Lien vers le site du Musée de Normandie - Nouvelle fenêtre

Exhibition La Pierre de Caen

19 June – 31 October 2010

 return HOME 


The exhibition tour

4- Twenty centuries of heritage in Caen stone

It was not until the Romanization of Gaul that stone buildings came to be preferred to housing made of earth and timber. Rural homes were then made with stone bases, using the stone available on the spot, upon which rested a superstructure made of wood and cob. Only the corners of the wall called for a special search for bigger blocks that could be squared up to strengthen the building. In wealthy Gallo-Roman housing such as we find at Vieux la Romaine, Caen Stone was already being used for its recognized qualities: whiteness, easy cutting, frost resistance… Hence it was used along with various marbles and precious mosaics.

Photo : Medallion, 1180. Canterbury CathedralWith the fall of the Holy Roman Empire, the knowhow involved in building in stone was lost. The one notable exception to this vanished technique, the Upper Middles Ages were characterized by large-scale use of sarcophagi to bury the dead. These were mass produced and distributed throughout the region.

With the growth of Christianity, architectural research made rapid advances and Caen Stone was a natural accompaniment for the art of sculpture. Masons were on the lookout for stone with such qualities, especially one so easy to cut. The Romanesque, Gothic and Renaissance styles all helped to produce many buildings both within and beyond the city of Caen. The great town planning operations of the 18th century, masterminded notably by the Intendant Fontette, helped to draw the old town out of its medieval enclosure, which had become too constricted and was a real brake on growth.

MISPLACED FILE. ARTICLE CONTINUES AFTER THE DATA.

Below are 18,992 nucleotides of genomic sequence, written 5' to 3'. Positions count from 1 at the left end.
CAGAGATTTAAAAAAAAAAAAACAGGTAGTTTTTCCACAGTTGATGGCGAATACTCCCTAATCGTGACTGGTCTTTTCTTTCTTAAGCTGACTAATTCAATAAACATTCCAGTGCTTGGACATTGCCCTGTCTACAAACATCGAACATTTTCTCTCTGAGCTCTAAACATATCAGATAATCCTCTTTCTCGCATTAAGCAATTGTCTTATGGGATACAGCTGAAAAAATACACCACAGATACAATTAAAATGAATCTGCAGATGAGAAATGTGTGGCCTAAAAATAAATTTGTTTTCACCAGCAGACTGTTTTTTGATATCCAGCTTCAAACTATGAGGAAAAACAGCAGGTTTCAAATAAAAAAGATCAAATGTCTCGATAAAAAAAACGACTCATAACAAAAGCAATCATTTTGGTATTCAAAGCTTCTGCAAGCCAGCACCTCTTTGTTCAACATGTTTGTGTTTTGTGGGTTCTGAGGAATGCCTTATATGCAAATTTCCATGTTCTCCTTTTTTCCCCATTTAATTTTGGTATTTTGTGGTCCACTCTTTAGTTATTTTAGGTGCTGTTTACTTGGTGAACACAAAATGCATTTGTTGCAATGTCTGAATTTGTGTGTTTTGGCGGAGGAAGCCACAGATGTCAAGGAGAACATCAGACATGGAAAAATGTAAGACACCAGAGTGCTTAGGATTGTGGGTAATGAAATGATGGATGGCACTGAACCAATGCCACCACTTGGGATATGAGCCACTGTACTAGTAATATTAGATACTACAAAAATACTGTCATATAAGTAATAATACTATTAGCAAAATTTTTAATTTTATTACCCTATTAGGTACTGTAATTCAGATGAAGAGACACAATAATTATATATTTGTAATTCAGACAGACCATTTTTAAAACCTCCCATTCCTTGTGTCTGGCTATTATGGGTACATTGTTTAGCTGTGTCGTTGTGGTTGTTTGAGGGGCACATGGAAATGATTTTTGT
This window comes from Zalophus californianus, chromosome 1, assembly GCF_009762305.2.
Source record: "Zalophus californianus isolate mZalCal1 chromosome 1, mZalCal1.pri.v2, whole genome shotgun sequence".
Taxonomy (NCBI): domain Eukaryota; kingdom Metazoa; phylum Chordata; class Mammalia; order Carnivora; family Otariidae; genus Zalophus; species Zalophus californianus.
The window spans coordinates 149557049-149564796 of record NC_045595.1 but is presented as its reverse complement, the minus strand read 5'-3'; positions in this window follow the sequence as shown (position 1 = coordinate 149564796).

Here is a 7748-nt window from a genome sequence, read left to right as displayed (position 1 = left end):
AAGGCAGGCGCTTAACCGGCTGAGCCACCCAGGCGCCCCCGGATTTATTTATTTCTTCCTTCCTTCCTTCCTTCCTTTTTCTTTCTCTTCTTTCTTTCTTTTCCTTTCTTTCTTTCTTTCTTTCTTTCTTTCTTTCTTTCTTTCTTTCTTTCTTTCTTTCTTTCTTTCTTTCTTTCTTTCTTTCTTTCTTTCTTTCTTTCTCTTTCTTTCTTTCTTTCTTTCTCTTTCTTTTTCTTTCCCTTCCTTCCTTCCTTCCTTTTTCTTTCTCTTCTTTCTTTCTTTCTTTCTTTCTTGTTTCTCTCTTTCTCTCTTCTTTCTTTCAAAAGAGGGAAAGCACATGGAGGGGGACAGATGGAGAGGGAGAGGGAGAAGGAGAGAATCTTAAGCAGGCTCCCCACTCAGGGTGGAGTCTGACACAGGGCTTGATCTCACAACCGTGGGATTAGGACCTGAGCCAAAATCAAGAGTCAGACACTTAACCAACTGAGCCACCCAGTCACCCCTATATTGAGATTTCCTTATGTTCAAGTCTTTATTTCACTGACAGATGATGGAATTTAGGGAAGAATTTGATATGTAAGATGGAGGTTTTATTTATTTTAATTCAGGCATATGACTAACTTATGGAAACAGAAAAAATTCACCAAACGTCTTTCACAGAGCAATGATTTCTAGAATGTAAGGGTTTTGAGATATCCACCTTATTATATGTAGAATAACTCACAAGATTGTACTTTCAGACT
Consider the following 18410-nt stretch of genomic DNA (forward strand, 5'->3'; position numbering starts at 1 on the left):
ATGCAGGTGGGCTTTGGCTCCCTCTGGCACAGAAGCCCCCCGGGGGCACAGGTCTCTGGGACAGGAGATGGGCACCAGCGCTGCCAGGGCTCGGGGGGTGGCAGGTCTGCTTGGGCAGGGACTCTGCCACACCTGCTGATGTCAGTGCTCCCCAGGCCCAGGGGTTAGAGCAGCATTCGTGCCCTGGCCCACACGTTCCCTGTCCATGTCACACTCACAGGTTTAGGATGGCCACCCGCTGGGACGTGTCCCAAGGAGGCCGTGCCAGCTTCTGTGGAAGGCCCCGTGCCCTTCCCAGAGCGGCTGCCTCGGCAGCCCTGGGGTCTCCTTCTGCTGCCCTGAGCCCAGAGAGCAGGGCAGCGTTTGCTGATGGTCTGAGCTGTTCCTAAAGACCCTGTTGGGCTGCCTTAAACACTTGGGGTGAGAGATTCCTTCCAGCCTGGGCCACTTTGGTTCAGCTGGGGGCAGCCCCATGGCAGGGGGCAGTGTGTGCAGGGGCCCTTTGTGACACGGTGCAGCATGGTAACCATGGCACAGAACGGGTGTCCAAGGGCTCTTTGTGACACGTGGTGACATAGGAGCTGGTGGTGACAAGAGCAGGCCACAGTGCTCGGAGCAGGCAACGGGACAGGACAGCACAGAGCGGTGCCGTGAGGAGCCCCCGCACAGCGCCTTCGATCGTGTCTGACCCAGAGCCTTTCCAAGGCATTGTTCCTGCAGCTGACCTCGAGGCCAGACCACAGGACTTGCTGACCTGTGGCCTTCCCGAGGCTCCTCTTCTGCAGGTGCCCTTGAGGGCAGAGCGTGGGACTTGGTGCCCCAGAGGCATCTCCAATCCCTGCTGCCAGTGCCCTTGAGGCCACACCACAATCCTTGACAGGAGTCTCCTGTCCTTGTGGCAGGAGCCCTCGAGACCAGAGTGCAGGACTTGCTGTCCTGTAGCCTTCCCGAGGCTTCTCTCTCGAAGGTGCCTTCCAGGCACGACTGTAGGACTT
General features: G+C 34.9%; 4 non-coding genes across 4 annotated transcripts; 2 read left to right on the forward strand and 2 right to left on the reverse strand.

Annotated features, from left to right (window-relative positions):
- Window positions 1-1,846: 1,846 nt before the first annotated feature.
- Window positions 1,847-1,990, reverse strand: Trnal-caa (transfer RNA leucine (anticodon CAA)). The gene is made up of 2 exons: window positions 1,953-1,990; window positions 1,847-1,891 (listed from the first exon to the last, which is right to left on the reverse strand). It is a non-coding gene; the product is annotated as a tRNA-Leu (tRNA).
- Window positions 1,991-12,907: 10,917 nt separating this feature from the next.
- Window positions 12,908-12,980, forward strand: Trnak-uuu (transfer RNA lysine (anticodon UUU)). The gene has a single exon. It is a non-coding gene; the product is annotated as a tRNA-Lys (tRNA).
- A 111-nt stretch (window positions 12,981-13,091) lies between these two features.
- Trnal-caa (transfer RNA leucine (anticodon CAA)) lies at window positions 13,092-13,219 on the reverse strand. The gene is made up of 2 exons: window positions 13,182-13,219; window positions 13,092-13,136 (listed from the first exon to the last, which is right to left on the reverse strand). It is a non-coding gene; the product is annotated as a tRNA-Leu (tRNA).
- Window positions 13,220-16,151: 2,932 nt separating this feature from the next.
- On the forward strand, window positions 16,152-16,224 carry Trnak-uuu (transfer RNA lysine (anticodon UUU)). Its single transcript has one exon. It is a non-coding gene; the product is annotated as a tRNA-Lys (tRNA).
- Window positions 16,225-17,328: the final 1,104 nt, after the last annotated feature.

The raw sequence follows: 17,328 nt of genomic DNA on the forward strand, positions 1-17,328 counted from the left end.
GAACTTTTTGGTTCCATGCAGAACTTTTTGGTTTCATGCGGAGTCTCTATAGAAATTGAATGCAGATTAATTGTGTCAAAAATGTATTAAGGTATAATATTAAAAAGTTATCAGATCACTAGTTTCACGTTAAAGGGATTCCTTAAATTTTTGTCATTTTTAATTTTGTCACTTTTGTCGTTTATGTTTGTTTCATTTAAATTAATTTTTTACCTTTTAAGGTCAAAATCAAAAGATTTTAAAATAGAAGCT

It was not until the beginning of the 20th century that interest in Caen Stone went into a steep decline. The reason for this was the advent of new materials like cement and brick, which were cheap to produce and easy to build with. Quarrying almost disappeared altogether by the start of World War II, and the output at the time was insufficient to meet city Reconstruction requirements. Limestone had to be brought in from other areas, sometimes with incompatibilities between the different stone types only coming to light several decades later on.

In 1986, quarrying saw a temporary revival for construction of the Caen Memorial, with its frontage faced with Caen Stone, and mining was resumed at an old 19th century quarry. Once the idea of restarting quarrying was floated, it took several attempts to find a perfect deposit and a team of professionals capable of arranging the contract. Since 2004, the Société des Carrières de la Plaine de Caen has been working the Cintheaux site and supplying Caen Stone to major restoration projects in France, and in England as well.

  1. Geology of Caen Limestone
  2. Quarrying of Caen Stone
  3. The Caen Stone trade
  4. Twenty centuries of heritage in Caen stone

Lien vers le site de la Ville de Caen - Nouvelle fenêtre